You’re sitting outdoors. In the middle of a garden, in an orchard, a field or on a balcony. What better way to welcome the spring? Your body, still shivering from a winter not too long gone, gladly welcomes the flow of sunbeams that warmly engulf you in light. A cold breeze brushes against your cheek, reminding you that it’s not quite summer yet, and that you should get up and enjoy the spring that came earlier than usual this year.
Nothing on mother Earth can disturb this eternal moment of peace. Nothing can stand between you, the sunbeams and the breeze, the blooming flowers and trees, and the time that slowly passes. It’s your own meditation class, where you play instructor, and it’s your own world, to which you set your own frames and limits (or not), hoping to stop disruption of your peace.
But then, at the peak of your springtime ecstasy, you let out all the silence that occupied you for the past couple of hours to loudly curse that fly (or mosquito?) that rudely flew into your peace zone. Whatever it was, it invasively interrupted your moment of peace by breaking into your private world. It was because of such intruders, and only because of them, that you set the limits and frames in the first place.
Your palm looks around for that irritating insect, ready to hit it with all the strength it can afford. But the insect is nowhere to be found, even though you can hear it as clearly and as loudly as ever. “Could this insect be taking the form of something else?” your mind wonders. Your curious eyes are excited at an opportunity to play their favorite game, I spy with my little eye (or perhaps ear?) something that sounds and irritates like an insect, but that I still can’t see.
While your imagination is still on the hunt, you are forced to withdraw from your world. You remember where you live, and you unwillingly tell yourself that the game is over. You tell your little eyes that they were spying in the wrong place, because that “insect” is the Israeli spy drone that has been hovering in the sky, surveiling your life, for a very long time now. It spied for so long that it can probably tell you the story of your life better than you ever could.
And then it hits you, that no matter how hard you try, and no matter for how long, you will never be able to do anything to stop that insect-like drone from disturbing your peace and spying on your humble life. At least with flies and mosquitoes, which you wrongfully accused, you can use your palm or spray some insecticide. But what can you do about a drone that buzzes unreachably above your head, 24/7?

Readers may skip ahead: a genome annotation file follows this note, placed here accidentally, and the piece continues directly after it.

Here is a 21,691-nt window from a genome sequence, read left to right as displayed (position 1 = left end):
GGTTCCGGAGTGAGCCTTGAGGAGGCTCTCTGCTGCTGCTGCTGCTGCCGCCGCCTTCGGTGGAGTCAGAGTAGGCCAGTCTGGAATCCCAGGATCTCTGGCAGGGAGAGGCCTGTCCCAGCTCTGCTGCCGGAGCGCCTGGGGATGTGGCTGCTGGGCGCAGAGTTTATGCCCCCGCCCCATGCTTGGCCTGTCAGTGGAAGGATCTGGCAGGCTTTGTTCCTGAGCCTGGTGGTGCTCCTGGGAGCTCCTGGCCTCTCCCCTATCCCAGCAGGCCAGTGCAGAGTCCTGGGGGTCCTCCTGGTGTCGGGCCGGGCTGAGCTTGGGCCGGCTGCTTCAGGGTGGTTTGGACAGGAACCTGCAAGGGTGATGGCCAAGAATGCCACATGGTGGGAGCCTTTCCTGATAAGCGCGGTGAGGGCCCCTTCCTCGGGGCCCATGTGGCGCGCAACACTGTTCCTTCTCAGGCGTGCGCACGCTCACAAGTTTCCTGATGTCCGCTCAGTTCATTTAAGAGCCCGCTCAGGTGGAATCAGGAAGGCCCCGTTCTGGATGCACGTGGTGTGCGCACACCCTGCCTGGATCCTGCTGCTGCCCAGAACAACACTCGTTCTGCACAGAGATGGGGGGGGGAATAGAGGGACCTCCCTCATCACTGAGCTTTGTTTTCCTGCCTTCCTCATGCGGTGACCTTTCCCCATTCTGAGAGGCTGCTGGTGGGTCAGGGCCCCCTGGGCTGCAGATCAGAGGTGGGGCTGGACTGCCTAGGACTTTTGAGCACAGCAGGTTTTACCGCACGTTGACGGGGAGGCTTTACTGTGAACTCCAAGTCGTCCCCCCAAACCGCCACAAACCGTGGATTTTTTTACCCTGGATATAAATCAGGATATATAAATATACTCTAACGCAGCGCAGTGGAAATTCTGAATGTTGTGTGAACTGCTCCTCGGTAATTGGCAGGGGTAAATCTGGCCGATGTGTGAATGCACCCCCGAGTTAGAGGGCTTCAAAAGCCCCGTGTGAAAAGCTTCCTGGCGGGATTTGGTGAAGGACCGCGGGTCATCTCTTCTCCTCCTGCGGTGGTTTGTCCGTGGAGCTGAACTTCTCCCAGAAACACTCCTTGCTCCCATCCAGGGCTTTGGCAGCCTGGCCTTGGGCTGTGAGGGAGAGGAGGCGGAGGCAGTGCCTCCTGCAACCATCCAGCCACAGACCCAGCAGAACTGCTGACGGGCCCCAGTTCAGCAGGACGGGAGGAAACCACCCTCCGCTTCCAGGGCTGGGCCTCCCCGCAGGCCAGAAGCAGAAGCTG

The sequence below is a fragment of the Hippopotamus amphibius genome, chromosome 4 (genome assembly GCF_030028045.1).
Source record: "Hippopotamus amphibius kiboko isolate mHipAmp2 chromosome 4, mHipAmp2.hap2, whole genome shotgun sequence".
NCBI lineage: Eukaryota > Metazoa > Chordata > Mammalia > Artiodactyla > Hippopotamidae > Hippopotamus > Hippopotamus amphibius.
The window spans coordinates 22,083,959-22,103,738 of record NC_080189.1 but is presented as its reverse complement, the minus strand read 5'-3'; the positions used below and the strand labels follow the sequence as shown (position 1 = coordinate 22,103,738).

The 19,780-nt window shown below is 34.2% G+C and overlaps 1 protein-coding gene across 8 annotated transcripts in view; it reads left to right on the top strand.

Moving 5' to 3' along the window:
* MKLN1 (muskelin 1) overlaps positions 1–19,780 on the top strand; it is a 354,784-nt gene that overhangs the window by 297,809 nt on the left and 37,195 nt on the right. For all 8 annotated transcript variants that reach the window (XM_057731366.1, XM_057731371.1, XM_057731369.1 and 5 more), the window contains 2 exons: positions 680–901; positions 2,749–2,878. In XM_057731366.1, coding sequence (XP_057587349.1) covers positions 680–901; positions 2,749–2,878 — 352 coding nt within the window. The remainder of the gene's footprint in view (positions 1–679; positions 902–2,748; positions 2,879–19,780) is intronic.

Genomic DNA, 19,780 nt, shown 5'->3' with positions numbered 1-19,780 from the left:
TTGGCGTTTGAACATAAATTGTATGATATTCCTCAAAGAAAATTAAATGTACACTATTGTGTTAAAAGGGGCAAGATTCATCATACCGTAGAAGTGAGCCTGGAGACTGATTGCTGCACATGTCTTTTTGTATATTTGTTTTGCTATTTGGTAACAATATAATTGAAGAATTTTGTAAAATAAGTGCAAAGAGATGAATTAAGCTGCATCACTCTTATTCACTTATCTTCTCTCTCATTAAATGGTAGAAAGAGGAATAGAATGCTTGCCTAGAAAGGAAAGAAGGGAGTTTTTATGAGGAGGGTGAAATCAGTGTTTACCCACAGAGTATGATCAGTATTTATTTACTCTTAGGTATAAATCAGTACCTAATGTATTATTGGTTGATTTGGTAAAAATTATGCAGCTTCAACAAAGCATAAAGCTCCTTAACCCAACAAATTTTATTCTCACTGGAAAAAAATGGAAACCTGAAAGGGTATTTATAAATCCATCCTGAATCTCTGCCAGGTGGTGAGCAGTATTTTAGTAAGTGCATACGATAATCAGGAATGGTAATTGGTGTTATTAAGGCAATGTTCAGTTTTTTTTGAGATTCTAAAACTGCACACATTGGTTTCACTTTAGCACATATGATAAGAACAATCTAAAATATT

At night, the drone always keeps you company. It buzzes you with a never-ending lullaby and it invades your dreams (that is, if you’re able to sleep despite its awful, nonstop buzzing). Of the hundreds of thoughts that occur to you while you’re trying to fall asleep, you remember that the drone is pilotless. Otherwise, what would have motivated the pilot to keep his dull job? Its not like Gaza is another City of Light (it is, however, the Queen of the Night) that he can enjoy watching from his drone. What is it that this drone really wants? Spy on our spectacular lives, or teach us life lessons by moving the whole population of Gaza out of its besieged “comfort zone” and into a besieged “anxiety zone,” constantly watched over by Big Brother?
In Gaza, we call the drone zannana, which has two meanings: “buzzer” and “nagger.” Buzzer is for the buzzing sound it makes, and nagger because it seems like it keeps nagging Palestinians for something that we probably don’t have, like peace and security. And the drone is never going to spot peace and security in Gaza, or in Ashkelon, if it stays in our sky. If our hearts are not at peace, nothing else will be. And Israelis know what that is like.
Had Gaza been a major oil exporter, I would’ve confidently ended this article by calling for an enforcement of a no-fly zone over Gaza. However, the sad reality is that its not. In fact, Gaza has nothing worthy of the world’s money or attention, except perhaps the lives of 1.5 million people living under a suffocating siege that is illegal under international law and violates our human rights and for which Israel and its allies should be held accountable.
But who cares! When Gaza with its 1.5 million inhabitants was attacked by Israel for 22 consecutive days in the winter of 2008-09, the world, represented by the UN, did its part by sending a mission to investigate what we all know were war crimes committed by Israel. Jurist Richard Goldstone, after writing the famous Goldstone report — which accused Israel of intentionally targeting civilians — retreated less than a year later by saying that had he known then what he knows now, the report would have been different. Goldstone also accused the UN Human Rights Council of having an “anti-Israel bias,” and expressed hope that the report could bring “a new era of evenhandedness at the UNHRC, whose history of bias against Israel cannot be doubted.”
If the UNHRC was biased against Israel the past several years, it scares me to even imagine what “a new era of evenhandedness” will be like. But hey, did we, Palestinians, volunteer to be the reason why Goldstone is smeared as a “self-hating Jew”? Of course not. We know how much the world cares about what we think, and how heavily our thoughts and opinions weigh on the scale of decision-making that affects the smallest details of our daily life. So for now, we will be waiting in Gaza for a new war for which Goldstone’s retreat paved the most legal path, signaled by the bite of the insect-in-disguise that is hovering in our sky at this very moment.